I hope everyone has had a safe transition back to school. I’m sure you’re all under an enormous amount of stress with everything that’s going on. So with that in mind, here are a few site changes that will hopefully make things easier.
You know those late night sessions when you’re adding students and misspell a first name…or forget a last name…or mistype the email address or…wait who even is this kid? When did he join choir? Oh, he was in band last year, I think he plays the trombone. Wait, what was I doing? What time is it?
Not to worry, you can now edit a students first name, last name and email address.
Just click once on their first or last name and a pop up will magically appear. Make your changes and click “Update User”. Voila!
Removing Quiz Limits
I’ve removed the limits on quiz retakes. A student can now take a quiz over as many times as you’d like them to.
If you’re thinking, “Hooray!” and would like to move along with your day, carry on, my work here is done.
If you want to know how I arrived at this decision…
When I was in development, the default setting was no limits on retakes. But I was a little worried that a student would sit there and just keep taking the quiz over and over and over again, so I set a limit of two on each of the regular course quizzes. I felt pretty good about this.
But I’ve heard from teachers and the limits are causing problems. Some teachers—understandably—want a student to take a course over again, but since they’ve hit the limit, they’re stuck.
That’s a valid concern. This website started out as a set of workbooks I wrote for daily rehearsals. Kids often went through the same workbooks again and again, and they always told me the repetition helped reinforce concepts.
So am I still worried about kids taking quizzes over and over and over? Not really. Here’s why:
- Every attempt is recorded in the Quiz Report. If they take a quiz five times, you’ll know and be able to see how they did on each attempt.
- Every time a quiz is retaken, the questions are randomly sorted — AND the answers are randomly sorted. That will help.
Finally, I’m reminded the second chapter of “Make It Stick” by Peter C. Brown, which is titled: To Learn, Retrieve. Brown states:
The power of retrieval as a learning tool is known among psychologists as the testing effect. In its most common form, testing is used to measure learning and assign grades in school, but we’ve long known that the act of retrieving knowledge from memory has the effect of making that knowledge easier to call up again in the future.Make It Stick (p. 28). Harvard University Press. Kindle Edition.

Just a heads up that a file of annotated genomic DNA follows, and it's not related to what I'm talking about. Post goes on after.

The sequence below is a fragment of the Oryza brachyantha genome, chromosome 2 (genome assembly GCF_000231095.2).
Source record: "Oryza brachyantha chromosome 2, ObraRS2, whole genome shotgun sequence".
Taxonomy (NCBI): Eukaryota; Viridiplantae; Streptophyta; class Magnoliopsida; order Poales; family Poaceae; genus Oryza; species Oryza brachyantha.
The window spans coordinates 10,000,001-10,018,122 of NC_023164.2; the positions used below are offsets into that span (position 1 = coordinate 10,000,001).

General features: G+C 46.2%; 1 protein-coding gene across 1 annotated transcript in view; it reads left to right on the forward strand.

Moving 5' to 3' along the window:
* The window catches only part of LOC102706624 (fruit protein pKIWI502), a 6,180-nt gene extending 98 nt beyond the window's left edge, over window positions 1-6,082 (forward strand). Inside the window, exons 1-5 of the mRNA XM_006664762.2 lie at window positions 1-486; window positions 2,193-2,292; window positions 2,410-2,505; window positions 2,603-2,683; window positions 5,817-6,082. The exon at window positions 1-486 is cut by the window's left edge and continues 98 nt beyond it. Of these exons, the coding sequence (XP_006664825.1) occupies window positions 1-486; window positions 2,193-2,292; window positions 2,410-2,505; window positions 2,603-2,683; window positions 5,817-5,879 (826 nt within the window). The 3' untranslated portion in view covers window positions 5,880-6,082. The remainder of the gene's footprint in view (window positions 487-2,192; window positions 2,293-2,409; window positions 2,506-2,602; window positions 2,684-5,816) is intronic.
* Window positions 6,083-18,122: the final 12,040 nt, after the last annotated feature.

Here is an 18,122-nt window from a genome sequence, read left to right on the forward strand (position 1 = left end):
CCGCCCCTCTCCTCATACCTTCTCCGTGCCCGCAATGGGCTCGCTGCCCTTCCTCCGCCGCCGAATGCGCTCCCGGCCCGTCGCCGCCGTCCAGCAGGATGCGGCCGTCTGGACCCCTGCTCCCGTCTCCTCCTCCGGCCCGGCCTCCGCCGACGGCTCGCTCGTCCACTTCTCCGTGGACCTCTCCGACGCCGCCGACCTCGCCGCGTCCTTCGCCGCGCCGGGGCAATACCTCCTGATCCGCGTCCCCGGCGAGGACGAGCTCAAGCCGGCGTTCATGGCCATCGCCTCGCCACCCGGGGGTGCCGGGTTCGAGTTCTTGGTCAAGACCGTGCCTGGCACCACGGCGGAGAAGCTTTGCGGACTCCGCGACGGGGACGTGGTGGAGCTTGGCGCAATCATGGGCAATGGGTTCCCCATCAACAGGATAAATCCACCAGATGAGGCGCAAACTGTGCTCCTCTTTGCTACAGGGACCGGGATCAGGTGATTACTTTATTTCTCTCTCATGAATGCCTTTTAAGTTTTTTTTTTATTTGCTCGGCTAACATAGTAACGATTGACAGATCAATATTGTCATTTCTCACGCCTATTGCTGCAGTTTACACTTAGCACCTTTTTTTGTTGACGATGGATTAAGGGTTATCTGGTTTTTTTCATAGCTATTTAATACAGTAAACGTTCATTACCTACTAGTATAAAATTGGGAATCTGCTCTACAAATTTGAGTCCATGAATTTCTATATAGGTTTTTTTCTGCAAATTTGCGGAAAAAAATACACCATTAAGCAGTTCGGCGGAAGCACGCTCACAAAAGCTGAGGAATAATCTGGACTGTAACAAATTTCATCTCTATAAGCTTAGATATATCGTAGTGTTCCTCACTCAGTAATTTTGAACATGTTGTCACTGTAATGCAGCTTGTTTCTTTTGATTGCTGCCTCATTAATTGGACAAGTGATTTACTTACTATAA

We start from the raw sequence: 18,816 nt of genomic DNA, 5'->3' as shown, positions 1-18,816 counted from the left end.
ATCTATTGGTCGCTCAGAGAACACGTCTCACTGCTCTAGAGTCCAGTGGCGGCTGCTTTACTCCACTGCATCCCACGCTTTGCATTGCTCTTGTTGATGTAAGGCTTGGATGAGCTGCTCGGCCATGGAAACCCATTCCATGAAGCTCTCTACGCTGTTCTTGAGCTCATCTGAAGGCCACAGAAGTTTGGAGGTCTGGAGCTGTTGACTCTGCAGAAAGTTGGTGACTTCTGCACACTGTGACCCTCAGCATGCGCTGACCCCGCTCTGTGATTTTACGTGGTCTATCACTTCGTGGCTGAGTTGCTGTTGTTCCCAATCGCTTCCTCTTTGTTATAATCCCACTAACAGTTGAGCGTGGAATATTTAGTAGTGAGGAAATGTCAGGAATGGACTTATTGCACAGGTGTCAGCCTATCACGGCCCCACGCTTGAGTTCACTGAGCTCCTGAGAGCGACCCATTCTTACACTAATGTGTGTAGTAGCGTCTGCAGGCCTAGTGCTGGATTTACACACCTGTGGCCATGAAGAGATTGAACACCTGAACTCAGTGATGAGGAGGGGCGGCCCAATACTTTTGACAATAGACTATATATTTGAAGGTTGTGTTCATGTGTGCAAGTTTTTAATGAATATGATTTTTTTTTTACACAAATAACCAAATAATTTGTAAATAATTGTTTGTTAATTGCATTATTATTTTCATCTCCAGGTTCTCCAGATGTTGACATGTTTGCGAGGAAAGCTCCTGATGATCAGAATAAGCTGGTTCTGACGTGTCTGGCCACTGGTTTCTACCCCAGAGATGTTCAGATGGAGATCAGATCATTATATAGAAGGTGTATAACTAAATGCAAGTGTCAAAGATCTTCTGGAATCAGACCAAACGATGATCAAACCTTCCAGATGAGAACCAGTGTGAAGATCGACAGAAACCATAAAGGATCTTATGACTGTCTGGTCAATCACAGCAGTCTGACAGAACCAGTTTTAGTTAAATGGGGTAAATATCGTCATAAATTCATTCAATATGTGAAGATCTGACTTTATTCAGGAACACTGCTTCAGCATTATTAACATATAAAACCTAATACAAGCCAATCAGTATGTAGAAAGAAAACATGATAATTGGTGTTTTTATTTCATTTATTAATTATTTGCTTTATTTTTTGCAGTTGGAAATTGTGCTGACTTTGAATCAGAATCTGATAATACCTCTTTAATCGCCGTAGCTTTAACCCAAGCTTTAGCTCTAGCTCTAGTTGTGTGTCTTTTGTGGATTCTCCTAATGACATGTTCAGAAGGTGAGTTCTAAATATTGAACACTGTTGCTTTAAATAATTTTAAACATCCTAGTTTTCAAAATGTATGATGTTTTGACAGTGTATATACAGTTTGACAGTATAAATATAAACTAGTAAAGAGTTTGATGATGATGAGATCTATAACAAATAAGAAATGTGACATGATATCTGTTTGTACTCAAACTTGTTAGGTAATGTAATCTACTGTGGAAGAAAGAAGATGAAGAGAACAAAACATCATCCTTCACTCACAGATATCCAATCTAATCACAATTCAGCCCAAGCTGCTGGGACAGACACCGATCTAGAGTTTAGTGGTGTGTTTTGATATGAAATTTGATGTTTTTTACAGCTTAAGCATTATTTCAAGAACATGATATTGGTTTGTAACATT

So in a very real sense, the act of reviewing and retesting is helpful.
But really the biggest reason is that the flexibility will make things easier for teachers. And let’s be honest—it’s quite possible that at this particular moment in history, the need for things to be easy for teachers has never been higher. So there’s my small contribution.
This also cleared the path for …
Clearing Student Progress
You may not have been aware of this, but you can clear student progress on a student by student basis in the progress report.
Search for the student, then select the course you want to clear. If it’s marked with a green checkmark, it’s completed. Click it, the site will ask you to confirm, click confirm and the progress is cleared and the student can start over.
You can do this at the course level, lesson level or exercise level. Just click the dropdown arrows to open the course details. There’s a lot of control here. The one thing it will not clear is quiz history – that stays. But since there’s no longer a limit on quiz retakes, this is not a problem.
New Choral Deep Dives in Production
I’m hearing from folks that the Deep Dives are helpful, so I’ve got five more in production. I thought I’d give you a heads up:
- Dixit Maria, Hans Leo Hassler
- Kyrie from the Mass in G, Franz Schubert
- If Ye Love Me, Thomas Tallis
- Come Again, Sweet Love, John Dowland
- In Stiller Nacht, Johannes Brahms
When? I’m shooting for second semester, but no promises. After that, I’m planning to do five songs in two part voicing for Soprano and Alto. It sounds like there are quite a few Treble Choirs among us. 🙂 That will probably be spring. I’d love to move faster, but this is tedious work and life is pretty full at the moment. I haven’t selected the SA songs, though Abendlied by Mendelssohn is pretty high on my list. Isn’t that lovely?
Finally, if you’re reorganizing your groups from last spring, here’s a quick video on removing and moving students.
That’s all from here, I hope these little updates are helpful! Hang in there—you’re doing important work.